• Karen Walker Karen Walker on Dec 26, 2016
    My granddaddy used those frames with the heavy plastic sheets to fit over the windows in the winter; effective yes but, so depressing! Consider planting some evergreens on either side of the windows. Evergreens are great insulators. You'll not want to plant to too close to the walls but close enough to block the winds. Also consider building a frame of plexiglass sheets that will fit into the corner (kind of like a hinged room divider). Plexiglass comes in a variety of colors and textures ( clear/ frosted still let in the light) . http://www.lulusoso.com/upload/20110510/Cast_Acrylic_Sheet_PMMA_acrylic_mirror_sheet.jpg
  • Linda Linda on Dec 26, 2016
    Not sure what it's called but you can get it from a hardware store and it's a film that comes with double sided tape. It comes in different size sheets so measure your window first. The tape goes around the window frame and you position the film against the tape. (cut to fit with a bit extra in case of mis-measuring). Then once it's in place, you use a hair dryer over the whole surface and the film shrinks tight. It works well and is as clear as glass .
  • Zebbie Hardy Zebbie Hardy on Dec 27, 2016
    We have the same 2 windows on a corner just like this. Over the spring I went around the outside and took storm window part off of them and caulked all of my window and much much better, but for our breezeway my husband made frames for each section, nothing fancy with no angles, and puts heavy plasic around the frame and staples then he screws the frames to the wood of each section on our breezeway. The puts them up every winter and takes down every spring. They actually don't look that bad either, maybe this would help through the winter. I would be happy to attach picture if you would like to see. If not no worries. Stay warm.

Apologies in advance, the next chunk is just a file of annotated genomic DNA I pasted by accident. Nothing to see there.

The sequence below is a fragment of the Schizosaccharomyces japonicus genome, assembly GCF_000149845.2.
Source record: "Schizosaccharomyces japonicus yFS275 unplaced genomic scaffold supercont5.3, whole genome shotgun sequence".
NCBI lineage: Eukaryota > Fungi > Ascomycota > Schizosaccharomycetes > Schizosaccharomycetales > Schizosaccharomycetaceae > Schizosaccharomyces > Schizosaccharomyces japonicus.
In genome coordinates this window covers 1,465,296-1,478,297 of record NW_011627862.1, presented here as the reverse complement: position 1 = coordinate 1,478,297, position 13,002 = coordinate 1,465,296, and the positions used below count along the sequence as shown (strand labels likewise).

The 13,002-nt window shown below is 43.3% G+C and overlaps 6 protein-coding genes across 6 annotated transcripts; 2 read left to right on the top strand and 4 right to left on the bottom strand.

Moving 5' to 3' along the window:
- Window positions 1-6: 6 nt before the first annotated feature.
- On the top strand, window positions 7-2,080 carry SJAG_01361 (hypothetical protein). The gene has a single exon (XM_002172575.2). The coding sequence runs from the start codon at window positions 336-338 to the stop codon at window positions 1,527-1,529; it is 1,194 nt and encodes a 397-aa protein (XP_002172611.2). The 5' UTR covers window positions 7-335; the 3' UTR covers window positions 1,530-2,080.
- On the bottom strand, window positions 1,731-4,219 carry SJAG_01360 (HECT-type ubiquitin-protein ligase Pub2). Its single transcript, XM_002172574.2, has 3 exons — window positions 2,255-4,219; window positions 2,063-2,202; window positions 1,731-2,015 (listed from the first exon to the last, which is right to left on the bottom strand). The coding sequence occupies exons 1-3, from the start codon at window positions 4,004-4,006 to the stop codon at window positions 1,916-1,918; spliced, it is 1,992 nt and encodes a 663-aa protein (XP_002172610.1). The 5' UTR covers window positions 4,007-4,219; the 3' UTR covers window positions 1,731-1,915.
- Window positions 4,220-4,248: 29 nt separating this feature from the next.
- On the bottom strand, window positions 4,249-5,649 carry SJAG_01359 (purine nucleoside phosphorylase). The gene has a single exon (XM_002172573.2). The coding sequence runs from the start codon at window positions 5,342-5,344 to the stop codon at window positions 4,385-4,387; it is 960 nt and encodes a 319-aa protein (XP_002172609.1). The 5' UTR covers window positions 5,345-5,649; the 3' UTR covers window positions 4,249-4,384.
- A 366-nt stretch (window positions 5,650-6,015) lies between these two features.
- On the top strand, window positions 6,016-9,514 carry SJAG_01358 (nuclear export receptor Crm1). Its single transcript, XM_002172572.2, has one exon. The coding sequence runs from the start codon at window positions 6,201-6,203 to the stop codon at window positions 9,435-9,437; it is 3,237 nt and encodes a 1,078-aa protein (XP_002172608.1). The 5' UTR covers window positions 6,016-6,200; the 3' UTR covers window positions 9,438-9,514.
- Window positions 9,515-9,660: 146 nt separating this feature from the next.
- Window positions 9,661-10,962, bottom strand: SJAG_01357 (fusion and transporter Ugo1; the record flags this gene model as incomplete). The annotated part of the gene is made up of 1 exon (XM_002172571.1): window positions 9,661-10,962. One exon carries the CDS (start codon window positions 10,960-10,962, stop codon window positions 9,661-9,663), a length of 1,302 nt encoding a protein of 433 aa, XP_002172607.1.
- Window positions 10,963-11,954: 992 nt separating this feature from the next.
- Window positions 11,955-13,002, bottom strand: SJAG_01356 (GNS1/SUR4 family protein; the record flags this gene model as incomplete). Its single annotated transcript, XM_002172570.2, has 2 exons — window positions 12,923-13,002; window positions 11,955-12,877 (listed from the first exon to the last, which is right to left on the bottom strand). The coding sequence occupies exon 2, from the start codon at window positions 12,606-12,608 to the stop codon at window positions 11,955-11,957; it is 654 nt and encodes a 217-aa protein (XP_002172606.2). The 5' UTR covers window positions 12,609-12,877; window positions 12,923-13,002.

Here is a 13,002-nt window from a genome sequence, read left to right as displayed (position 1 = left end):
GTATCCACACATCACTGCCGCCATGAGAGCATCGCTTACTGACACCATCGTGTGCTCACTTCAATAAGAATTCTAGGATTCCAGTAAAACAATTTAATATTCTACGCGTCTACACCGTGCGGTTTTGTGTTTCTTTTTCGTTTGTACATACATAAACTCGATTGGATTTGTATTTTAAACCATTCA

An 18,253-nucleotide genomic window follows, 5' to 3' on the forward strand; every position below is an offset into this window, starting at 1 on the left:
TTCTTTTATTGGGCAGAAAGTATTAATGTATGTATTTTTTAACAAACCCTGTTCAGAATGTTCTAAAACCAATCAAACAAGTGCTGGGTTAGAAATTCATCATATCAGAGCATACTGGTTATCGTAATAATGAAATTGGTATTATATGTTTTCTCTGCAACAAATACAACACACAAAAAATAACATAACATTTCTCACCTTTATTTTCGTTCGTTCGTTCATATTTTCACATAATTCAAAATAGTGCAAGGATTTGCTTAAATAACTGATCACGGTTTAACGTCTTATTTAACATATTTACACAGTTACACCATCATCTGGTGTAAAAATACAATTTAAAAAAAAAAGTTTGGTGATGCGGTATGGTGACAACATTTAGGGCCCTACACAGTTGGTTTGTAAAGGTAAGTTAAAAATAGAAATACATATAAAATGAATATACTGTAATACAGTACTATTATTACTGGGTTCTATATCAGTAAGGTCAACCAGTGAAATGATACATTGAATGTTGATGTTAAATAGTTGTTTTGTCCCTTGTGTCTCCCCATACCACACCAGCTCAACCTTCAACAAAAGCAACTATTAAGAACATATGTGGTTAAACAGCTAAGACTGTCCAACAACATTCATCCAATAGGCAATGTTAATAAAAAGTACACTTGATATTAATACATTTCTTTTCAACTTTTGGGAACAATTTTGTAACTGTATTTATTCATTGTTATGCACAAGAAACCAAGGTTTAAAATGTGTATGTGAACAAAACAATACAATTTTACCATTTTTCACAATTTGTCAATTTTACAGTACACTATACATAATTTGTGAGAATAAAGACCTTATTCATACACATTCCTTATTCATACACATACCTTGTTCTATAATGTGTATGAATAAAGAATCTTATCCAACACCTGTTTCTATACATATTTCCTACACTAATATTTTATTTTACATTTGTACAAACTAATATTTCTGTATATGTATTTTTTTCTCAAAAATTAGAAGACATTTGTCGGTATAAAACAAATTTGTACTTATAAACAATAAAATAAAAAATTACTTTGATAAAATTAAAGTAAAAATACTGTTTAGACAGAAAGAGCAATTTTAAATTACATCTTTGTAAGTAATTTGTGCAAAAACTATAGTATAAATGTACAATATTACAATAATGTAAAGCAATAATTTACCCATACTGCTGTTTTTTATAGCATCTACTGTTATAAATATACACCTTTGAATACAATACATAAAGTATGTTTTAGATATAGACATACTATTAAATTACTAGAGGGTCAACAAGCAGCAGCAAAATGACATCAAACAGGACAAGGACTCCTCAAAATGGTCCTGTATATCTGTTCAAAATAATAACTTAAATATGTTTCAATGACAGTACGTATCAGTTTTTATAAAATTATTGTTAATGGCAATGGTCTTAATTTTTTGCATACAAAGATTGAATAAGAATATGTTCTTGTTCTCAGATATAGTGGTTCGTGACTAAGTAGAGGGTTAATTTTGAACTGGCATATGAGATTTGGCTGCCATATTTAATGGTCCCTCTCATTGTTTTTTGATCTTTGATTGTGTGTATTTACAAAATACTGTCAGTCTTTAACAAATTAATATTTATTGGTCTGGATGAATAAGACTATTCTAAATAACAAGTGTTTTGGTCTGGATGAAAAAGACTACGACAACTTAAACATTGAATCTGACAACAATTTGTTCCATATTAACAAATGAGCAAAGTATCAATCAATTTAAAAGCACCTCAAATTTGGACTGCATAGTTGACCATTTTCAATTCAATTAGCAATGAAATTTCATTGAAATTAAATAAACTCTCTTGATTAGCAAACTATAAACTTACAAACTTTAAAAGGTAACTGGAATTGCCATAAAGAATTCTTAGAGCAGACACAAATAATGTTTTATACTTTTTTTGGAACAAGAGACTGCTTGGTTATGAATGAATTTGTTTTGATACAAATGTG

• Linda Abate Linda Abate on Dec 28, 2016
    You could put plastic on the outside and/or inside of the windows. You could put up thermal lined curtains or use quilted window covers.

  • Anon Anon on Jan 10, 2017
    We live in a subdivision ...and the windows that were used were cheap...that is what you get in these new areas unless you buy new windows from someone else...(Keep that in mind if any of you move to such a place)...Anyway, our windows were drafty, PLUS they were getting BAD condensation. My husband put up heavy plastic over the windows...the kind that stretches a little, and is made for the job. You can find that in any home improvement store. Ask them. It is not hard to do. This does contain the moisture too. Otherwise, originally in one room, we installed 2 layers of curtains...underneath was a regular rod, and another was extended over a couple or 3 inches for the 2nd pair...This helped much to make the room warmer also.
    You can also buy, for nominal cost, some draft stoppers...the stuffed tubes of cloth, and you just place them on the sill. EASY and provides noticeable relief.
    You can also make your own rather easily, with inexpensive fabric and rice to fill them. You could hand sew these with small stitches...if you do not have a sewing machine...this way you can customize them. We also bought a small space heater...these are improved these days...without the open grid in the front and pretty inexpensive, also without the risk of tipping over. This makes a big difference also. Another idea is to try having a hot water vaporizer in the room...those can quite inexpensive also.